Indian academy notices growing football trend

Four years ago, Anjali and Nirvan Shah, directors of the Premier Indian Football Academy, kick-started a football movement in Mumbai that gave children from elite families the opportunity to train with coaches of some of the best English clubs. A year later, they initiated the same training in India by bringing those coaches here with their modern training methods to give lesser privileged children the opportunity to experience the best. Today, reported Stanislaus D’Souza of the Times of India, they are overwhelmed by the growing numbers and demands for more international local camps with coaches from the Bobby Charlton Soccer School and Rangers (of the UK) and AC Milan tours.

"As both our sons played football, we wanted them to have better training exposure. So Nirvan went to England with a group of 12 kids in 2003 on a leisure-football trip," said Anjali. When the kids returned they were so happy with the experience and the coaching methods, that Nirvan decided to hunt for a football training school in the UK that specialises in training kids. "In 2004 we took 19 kids and the following month 15 more to the Bobby Charlton Soccer School," informed Anjali.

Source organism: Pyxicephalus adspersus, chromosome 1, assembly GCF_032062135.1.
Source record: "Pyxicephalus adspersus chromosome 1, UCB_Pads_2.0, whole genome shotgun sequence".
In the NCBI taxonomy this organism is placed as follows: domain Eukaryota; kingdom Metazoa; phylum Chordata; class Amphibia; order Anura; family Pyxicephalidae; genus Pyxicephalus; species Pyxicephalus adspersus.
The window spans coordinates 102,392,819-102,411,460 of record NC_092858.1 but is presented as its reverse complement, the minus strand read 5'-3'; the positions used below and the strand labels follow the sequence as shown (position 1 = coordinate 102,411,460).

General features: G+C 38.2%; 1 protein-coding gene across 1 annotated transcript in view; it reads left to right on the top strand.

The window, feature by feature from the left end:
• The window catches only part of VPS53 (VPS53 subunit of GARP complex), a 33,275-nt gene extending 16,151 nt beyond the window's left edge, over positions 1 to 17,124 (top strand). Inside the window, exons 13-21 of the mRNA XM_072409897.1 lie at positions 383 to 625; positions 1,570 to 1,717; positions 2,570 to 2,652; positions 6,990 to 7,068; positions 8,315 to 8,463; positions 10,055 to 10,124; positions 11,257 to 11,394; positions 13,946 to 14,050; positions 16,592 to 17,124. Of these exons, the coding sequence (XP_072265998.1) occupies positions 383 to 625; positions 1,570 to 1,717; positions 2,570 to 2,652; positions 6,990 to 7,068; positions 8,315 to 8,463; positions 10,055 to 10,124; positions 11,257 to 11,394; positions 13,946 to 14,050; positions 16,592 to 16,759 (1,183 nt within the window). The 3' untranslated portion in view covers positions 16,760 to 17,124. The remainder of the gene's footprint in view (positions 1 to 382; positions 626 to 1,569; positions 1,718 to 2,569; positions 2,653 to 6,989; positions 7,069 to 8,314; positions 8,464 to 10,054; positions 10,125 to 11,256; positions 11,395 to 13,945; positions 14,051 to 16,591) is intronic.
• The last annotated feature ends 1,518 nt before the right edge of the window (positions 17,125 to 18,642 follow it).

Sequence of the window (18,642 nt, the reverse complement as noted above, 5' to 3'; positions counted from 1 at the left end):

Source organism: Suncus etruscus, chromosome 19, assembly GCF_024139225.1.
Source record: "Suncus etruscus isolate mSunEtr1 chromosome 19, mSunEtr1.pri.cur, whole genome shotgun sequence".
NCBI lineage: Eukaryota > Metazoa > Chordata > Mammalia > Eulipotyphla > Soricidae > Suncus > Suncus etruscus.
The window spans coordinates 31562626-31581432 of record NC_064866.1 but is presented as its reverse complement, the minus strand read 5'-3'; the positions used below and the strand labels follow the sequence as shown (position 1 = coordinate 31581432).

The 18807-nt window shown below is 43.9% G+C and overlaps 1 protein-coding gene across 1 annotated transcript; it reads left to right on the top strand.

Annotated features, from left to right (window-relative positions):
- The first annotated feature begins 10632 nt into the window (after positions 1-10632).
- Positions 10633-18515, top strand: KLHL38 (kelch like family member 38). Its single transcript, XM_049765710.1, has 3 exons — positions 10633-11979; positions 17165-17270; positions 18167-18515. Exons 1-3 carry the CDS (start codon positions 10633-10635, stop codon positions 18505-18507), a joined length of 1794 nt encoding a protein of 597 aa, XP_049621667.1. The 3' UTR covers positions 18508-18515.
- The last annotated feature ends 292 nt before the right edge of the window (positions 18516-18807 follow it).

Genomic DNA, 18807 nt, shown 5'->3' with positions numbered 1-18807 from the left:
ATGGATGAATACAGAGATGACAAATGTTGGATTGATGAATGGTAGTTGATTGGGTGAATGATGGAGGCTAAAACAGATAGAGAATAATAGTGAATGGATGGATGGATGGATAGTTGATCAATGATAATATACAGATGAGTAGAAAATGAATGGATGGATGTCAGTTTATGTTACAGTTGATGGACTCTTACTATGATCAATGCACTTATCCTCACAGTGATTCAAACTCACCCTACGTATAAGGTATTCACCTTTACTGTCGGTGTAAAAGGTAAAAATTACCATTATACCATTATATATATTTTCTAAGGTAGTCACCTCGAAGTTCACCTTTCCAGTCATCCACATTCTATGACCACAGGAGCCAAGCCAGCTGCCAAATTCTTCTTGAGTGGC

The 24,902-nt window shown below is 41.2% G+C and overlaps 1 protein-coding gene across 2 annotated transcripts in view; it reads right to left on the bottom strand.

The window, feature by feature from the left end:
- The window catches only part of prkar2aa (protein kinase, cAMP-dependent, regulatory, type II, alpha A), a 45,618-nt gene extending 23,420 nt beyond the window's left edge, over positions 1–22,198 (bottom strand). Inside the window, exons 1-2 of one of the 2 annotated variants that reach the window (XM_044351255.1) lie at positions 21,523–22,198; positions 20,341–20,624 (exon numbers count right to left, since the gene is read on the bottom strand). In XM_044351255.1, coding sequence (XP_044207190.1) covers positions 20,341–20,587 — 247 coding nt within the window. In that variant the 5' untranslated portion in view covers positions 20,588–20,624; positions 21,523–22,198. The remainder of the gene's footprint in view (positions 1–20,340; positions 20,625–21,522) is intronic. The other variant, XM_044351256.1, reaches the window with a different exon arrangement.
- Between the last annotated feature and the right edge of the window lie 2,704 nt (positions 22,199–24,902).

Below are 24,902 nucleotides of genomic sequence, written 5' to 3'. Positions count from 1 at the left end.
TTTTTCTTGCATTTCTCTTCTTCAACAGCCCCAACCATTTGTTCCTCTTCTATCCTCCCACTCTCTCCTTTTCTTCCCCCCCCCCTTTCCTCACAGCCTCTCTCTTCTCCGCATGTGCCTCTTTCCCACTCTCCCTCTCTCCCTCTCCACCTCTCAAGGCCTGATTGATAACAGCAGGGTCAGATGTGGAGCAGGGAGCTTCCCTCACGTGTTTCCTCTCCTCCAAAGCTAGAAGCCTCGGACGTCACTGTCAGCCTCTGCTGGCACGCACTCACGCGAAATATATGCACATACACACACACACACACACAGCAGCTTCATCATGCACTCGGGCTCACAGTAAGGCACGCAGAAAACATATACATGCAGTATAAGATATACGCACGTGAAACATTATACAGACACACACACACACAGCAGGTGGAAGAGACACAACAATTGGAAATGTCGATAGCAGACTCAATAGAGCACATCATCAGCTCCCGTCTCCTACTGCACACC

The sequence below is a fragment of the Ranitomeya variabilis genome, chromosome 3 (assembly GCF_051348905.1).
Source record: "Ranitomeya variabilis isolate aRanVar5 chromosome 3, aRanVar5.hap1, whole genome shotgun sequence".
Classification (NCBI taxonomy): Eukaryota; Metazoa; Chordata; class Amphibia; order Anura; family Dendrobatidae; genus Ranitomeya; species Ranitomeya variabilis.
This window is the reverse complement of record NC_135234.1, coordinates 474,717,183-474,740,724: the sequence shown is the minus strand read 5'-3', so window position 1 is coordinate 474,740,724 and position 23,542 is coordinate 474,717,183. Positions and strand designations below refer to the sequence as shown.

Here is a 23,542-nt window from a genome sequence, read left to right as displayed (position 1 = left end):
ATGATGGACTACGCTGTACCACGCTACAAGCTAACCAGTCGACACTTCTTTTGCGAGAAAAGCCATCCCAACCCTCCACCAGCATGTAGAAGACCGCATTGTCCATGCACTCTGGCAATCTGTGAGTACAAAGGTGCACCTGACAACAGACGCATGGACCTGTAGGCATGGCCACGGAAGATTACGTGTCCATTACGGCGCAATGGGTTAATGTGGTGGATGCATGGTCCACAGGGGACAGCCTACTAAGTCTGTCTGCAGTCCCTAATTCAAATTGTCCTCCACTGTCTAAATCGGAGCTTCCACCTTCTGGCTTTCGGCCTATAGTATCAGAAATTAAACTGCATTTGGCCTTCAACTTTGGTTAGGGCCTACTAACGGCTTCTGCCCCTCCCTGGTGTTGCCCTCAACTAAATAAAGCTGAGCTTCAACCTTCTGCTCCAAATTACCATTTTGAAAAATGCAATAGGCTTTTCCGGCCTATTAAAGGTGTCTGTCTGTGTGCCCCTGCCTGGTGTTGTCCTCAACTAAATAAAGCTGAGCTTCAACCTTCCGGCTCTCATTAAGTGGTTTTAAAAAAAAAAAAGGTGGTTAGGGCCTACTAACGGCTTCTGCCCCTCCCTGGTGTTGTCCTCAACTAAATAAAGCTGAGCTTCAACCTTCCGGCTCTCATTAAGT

"Then we decided to bring the coaches of the Bobby Charlton Soccer School to India to cut down on costs so that more children can benefit. In October 2004, the director and assistant director of the BCSS were flown down. With the costs reduced now, 77 kids turned up at the camp held at the Varca ground in Goa. Today, over 500 children have trained at the BCSS, the Rangers Academy and the AC Milan Junior Soccer School. And over 1500 have gained from the training camps conducted by coaches of the BCSS in Goa, Delhi, Bangalore, Pune and Mumbai."

PIFA has now started training at five centres in Mumbai and the are demands are still growing to start centres. "I have noticed a growing trend in children taking to playing football. Of course, there are many among them who also play cricket but they are passionate about football too. Many are switching over from cricket," said Anjali, who is pleased her husband Nirvan gave up his more established business in printing and packaging and made football his priority.